The same may be observed in reference to Solomon's intercession at the consecration of the Temple : though that was a place especially provided for the observance of outward rites, yet Solomon, when pleading for the Divine answer to the repenting Jew, spoke of prayer only: “Hear thou in heaven thy dwelling-place, and forgive.” Josephus thus observes : “ When we offer sacrifices, we do it, not in order to surfeit ourselves and be drunken, for such excesses are against the will of God, and would be an occasion of pride and luxury; but by keeping ourselves sober, orderly, and ready for our other occupations, and being more temperate than others, and for our duty at the sacrifices themselves. We ought, in the first place, to pray for the common welfare of all, and after that, for our own; for we are made for fellowship one with another; and he who prefers the common good before what is peculiar to himself, is above all acceptable to God. And let our prayers and supplications be made humbly to God, not so much that he would give us what is good, for he hath already given that of his own accord, and hath proposed the same publicly to all, that we may duly receive it, and when we have received it, may preserve it." On this passage Whiston truly and judiciously remarks, “ That we may here observe how known a thing it was, that sacrifices were accompanied with prayers, -whence came those phrases, of the sacrifices of prayer, of praise, and of thanksgiving."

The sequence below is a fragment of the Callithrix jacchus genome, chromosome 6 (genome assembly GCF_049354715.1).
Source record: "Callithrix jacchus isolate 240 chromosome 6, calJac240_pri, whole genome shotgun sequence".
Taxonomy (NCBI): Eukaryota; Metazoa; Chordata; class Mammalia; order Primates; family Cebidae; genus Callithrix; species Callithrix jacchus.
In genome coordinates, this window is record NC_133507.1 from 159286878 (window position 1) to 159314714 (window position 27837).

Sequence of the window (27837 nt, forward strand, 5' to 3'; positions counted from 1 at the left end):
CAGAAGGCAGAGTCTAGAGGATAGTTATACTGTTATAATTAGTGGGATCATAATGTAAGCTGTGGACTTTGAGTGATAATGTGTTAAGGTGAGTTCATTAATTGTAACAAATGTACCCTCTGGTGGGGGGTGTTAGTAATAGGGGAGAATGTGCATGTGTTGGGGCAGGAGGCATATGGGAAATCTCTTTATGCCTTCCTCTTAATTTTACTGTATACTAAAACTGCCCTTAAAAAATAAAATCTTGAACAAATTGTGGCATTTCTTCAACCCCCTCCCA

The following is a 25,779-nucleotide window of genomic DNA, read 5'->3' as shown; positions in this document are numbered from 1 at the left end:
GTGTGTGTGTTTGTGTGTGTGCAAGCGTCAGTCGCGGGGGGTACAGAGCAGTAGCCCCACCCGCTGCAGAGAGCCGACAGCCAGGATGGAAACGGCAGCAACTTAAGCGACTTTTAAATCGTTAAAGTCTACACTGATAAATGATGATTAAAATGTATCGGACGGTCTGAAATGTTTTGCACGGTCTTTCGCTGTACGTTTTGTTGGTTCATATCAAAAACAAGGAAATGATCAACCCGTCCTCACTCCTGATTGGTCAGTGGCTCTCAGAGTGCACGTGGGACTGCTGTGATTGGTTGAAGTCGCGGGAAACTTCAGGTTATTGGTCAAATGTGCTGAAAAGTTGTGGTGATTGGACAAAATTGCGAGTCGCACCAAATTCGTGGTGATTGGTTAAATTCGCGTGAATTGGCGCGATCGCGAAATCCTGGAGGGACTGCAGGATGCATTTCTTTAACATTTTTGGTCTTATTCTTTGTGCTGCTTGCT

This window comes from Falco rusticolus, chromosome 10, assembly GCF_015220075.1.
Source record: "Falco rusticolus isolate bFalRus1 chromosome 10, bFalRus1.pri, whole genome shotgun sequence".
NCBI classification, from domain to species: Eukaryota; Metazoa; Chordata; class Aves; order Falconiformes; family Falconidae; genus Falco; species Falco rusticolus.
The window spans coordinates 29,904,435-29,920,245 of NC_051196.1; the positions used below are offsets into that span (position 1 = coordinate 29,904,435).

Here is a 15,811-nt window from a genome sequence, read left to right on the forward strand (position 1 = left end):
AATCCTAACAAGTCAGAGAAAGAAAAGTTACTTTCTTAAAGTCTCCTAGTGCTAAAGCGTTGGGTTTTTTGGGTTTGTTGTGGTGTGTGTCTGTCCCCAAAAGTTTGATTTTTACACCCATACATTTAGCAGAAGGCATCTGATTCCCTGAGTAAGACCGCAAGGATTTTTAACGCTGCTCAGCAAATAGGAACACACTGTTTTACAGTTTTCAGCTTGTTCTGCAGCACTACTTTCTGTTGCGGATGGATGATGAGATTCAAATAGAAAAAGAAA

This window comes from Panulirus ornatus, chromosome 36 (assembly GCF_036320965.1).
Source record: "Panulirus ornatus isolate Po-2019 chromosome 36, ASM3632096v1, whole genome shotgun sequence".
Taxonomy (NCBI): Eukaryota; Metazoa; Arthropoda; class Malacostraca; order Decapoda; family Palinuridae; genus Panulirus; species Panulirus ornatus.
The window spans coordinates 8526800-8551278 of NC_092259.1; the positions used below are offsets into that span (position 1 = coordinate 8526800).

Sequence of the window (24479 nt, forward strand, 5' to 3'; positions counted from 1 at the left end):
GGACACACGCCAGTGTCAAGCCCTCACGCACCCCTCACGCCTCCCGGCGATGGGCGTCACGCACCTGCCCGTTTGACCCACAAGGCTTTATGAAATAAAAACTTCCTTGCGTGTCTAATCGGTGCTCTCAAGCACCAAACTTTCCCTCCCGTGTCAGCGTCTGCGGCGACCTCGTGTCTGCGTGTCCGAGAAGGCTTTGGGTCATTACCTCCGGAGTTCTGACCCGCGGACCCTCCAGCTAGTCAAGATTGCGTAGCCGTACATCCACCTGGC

Philo, another Jew, as Graves states, “is full of the same moral and religious spirit in his comments on the significancy of the dress of the priests, the sacrifices, and all the various circumstances of the ritual. Indeed, the inscription on the holy crown of Aaron, of “Holiness to the Lord,” naturally suggested such ideas to every pious and reflecting Israelite. Philo has pursued them certainly often with overstrained refinement and fanciful ingenuity; but his writings show, that the enlightened Jews, when Christianity was introduced, (for Philo was contemporary with the apostles), were addicted to spiritual and moral views of their ritual and law. The spiritual nature of the law was farther shown by the requirements of the ceremonial institutions, of a trespass-offering for every offence, pointing typically to the atonement of Christ, independently of any infliction of punishment upon the offender, by the directions of the law. The offender might undergo the penalty of his sin, and so satisfy the judicial law, but that was only a part of the Hebrew code, there was a pardon to be sought from Jehovah, their just God, as well as supreme Ruler.